The power of raki


I woke up at 4 a.m. last night with the thought, “Oh God, has the bulgogi been marinating too long?”

When I was an immigration lawyer, I had trouble sleeping all the time, but I thought it was because my clients had such sad stories. Beef marination is not a sad story.


Even before my sleepless night, I’d started to wonder if my all-consuming focus on Korean food was starting to get a little unhealthy. I’m not really sure what to do about it, given my natural proclivities towards anxiety. But regularly eating fabulous Turkish food at Taci’s Beyti, like I did a few weeks ago, would probably be good for me. Also, the national Turkish alcohol of raki is a powerful mind eraser.

Taci’s Beyti had been on my “To Eat” list for years. But it’s deep in the heart of Midwood, Brooklyn, not more than four or five stops before you get to Brighton Beach, and all of last year’s long subway trips had been to Flushing for, you guessed it, Korean food.


When we arrived, the restaurant was half full but still energized, especially for a Monday night. It was as brightly lit as the chowhounds had warned, which just meant that we could see the smiles on our waiters’ faces more clearly when I pulled out the bottle of raki I had bought at Astor Wine. (Taci’s Beyti is BYOB.) And I mean waiters, plural, because all three of them, the young one, the old one, and the middle-aged one, wanted to take a look at our “Club Raki” and advise us on how best to enjoy this powerful spirit.

It was the oldest one who was the first to mother us. When Mimi started pouring raki into a goblet like it was water, he rushed over with skinny glasses and a bucket of ice. He asked us if we were sure we didn’t want to order something, that raki was very strong and would be hard on our stomachs without some salad. (It is very interesting to me what different cultures consider essential food to eat with liquor.) We had barely absorbed the menu at this point, but his concern was so sincere, we ordered the shepherd’s salad immediately.

While we waited for it to arrive, the other waiters made sure we poured more reasonable amounts into the glasses with some ice and an ounce or two of water. The youngest one opened the bottle, waved it under his nose, and exhaled loudly. “Is it a good one?” I asked. “Yes! I drink raki everyday.” He exhorted us, “Do not, do not smell it! If you smell it, you will not be able to drink it.” Since our salad hadn’t appeared yet, we sat patiently with the milky white glasses in front of us, working very hard not to smell the strong, unmistakable scent of anise.

When we finally tasted it, it tasted just as I had expected—like Greek ouzo! (I’m sure the Greeks and the Turks would love that.) Intense with the flavors of fennel, aniseed, and licorice that I love, so when I saw Mimi trying to drink hers while holding her nose, I finished off her glass for her, too.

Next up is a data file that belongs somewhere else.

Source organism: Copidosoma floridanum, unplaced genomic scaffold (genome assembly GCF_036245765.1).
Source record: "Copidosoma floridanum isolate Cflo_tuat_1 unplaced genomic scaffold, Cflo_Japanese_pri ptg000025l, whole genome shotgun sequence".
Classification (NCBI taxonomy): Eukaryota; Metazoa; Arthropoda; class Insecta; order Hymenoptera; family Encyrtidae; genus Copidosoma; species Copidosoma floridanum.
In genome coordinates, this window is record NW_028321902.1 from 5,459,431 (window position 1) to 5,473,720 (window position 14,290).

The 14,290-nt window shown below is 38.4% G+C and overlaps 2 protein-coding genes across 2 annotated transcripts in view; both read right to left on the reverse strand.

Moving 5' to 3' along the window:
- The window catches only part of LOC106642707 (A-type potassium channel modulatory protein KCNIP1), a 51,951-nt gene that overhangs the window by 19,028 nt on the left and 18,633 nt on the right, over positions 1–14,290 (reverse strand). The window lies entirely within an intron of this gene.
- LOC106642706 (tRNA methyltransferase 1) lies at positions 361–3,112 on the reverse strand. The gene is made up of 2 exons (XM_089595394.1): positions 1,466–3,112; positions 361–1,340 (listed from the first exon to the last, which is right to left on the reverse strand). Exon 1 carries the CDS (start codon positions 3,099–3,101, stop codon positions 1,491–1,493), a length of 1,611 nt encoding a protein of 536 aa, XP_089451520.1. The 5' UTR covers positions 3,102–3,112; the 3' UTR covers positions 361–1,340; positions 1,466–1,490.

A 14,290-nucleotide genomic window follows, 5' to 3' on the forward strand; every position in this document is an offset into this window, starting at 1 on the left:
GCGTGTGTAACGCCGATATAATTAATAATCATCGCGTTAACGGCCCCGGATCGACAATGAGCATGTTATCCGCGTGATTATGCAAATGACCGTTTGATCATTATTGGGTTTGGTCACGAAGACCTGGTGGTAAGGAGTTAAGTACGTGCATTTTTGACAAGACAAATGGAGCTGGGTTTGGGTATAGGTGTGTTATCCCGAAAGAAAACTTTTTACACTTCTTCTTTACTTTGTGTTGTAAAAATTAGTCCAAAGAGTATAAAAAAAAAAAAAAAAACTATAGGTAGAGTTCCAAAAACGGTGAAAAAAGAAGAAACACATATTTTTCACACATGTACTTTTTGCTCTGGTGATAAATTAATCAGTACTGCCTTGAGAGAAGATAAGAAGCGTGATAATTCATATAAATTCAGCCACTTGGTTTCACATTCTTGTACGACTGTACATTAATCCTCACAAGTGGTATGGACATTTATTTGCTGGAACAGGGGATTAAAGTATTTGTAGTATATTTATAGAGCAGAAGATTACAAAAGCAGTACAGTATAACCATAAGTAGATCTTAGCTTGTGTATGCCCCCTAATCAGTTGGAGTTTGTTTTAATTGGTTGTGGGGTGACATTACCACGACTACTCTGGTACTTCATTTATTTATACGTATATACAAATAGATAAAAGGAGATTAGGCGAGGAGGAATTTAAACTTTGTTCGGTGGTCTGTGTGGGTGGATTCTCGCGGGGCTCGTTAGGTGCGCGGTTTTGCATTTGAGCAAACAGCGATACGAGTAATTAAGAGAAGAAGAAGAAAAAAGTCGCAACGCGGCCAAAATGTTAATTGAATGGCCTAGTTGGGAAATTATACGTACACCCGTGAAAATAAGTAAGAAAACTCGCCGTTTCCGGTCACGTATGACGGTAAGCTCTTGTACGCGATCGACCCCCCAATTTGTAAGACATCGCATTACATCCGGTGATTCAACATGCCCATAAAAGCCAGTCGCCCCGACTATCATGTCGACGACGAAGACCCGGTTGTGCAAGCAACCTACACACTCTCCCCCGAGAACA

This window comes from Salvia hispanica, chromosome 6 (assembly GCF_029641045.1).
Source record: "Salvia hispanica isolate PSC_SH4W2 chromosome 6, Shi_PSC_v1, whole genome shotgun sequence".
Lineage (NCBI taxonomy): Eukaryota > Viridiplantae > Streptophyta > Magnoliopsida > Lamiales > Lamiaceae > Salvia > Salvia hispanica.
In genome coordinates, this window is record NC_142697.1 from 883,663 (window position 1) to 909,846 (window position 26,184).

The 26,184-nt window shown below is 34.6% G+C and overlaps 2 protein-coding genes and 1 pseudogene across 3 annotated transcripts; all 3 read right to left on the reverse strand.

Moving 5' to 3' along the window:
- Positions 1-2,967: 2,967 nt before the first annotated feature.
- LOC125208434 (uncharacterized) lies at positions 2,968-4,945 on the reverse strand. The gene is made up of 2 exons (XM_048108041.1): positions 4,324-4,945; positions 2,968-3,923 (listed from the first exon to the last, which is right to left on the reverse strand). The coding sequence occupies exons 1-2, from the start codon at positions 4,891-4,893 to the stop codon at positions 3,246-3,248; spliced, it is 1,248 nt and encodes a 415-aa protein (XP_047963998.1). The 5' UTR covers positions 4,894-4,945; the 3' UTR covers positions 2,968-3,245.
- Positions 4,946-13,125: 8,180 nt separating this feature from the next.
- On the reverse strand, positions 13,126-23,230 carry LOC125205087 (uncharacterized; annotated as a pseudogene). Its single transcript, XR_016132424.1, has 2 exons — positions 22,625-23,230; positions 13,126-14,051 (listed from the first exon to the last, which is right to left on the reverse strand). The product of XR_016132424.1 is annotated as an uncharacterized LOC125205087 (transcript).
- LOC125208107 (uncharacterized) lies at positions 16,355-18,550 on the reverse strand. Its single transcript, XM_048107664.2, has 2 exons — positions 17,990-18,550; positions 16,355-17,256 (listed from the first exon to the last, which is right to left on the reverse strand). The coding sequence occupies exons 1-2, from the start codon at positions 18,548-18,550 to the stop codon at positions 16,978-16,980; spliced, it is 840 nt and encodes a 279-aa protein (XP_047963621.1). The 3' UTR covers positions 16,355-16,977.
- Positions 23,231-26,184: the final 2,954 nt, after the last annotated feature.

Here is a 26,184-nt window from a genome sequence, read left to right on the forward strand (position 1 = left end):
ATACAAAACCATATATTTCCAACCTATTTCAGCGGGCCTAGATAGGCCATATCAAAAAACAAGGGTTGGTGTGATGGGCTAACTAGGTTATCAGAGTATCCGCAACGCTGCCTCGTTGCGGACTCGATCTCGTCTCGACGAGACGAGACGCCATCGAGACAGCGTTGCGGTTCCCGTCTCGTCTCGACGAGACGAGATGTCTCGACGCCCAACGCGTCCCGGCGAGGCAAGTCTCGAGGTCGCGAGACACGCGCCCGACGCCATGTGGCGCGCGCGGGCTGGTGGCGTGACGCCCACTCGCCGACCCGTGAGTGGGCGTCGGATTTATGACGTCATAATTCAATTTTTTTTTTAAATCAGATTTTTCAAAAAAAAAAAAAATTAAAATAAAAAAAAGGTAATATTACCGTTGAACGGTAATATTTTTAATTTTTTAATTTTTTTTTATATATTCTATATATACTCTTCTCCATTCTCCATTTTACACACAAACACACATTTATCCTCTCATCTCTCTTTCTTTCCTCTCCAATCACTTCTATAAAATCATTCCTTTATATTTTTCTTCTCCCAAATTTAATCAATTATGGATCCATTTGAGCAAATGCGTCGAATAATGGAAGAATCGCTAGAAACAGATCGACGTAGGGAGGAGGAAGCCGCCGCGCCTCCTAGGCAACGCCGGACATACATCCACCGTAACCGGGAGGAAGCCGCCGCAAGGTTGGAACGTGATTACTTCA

Given the state I was in when I got home, I enjoyed and remembered the rest of my meal very well. The shepherd’s salad was tastier than any out-of-season cucumber and tomato salad deserves to be, maybe because the kasseri cheese, shaved all over it, was so good. The tarator, described as “a very special mixture of tahini, yogurt, sour cream, fresh garlic and parsley,” was special like crack. The chewy, sesame-covered bread was unstoppable. The iskender kebab was an incredibly tasty mess of meat in a yogurt-tomato sauce, and the karsali pide a truly excellent “pizza,” the salty “turkish pastrami” topped only by the substance and strength of the crust. Was it the raki talking, or were even the French fries calling my name?


We finished with an order of kunefe, the Middle Eastern dessert that is simply and wonderfully melted, sweetened cheese covered in a crispy, crunchy bird’s nest of pastry soaked in honey. This was a dish I’d come to love working and eating with Middle Eastern clients, and the version at Taci’s Beyti made me love it even more.

We were happy. Our waiters were happy we were happy. We were happy our waiters were happy we were happy.

When I got home, I slept very well.


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4 Responses to “The power of raki”

  1. Erin Says:

    Ah, raki… I just had more than my fair share of it in Istanbul. It is indeed all about the accessories/accompaniments, including little miniature pitchers and ice buckets/tongs and fawning waiters who don’t want you to mess up the beauty of it all. Had so many good meals there, the best was probably at Ciya Sofrasi in Kadikoy (, there was a dish involving lamb braised in yogurt with green almond husks that tripped some kind of taste bud landmine for me.

  2. Grace Says:

    Yum, sounds so good! Must get to Turkey soon…

  3. Leslie Says:

    I love this entry! It’s hilarious!

  4. Grace Says:

    Thanks, though I think it’s funny because you know me 🙂

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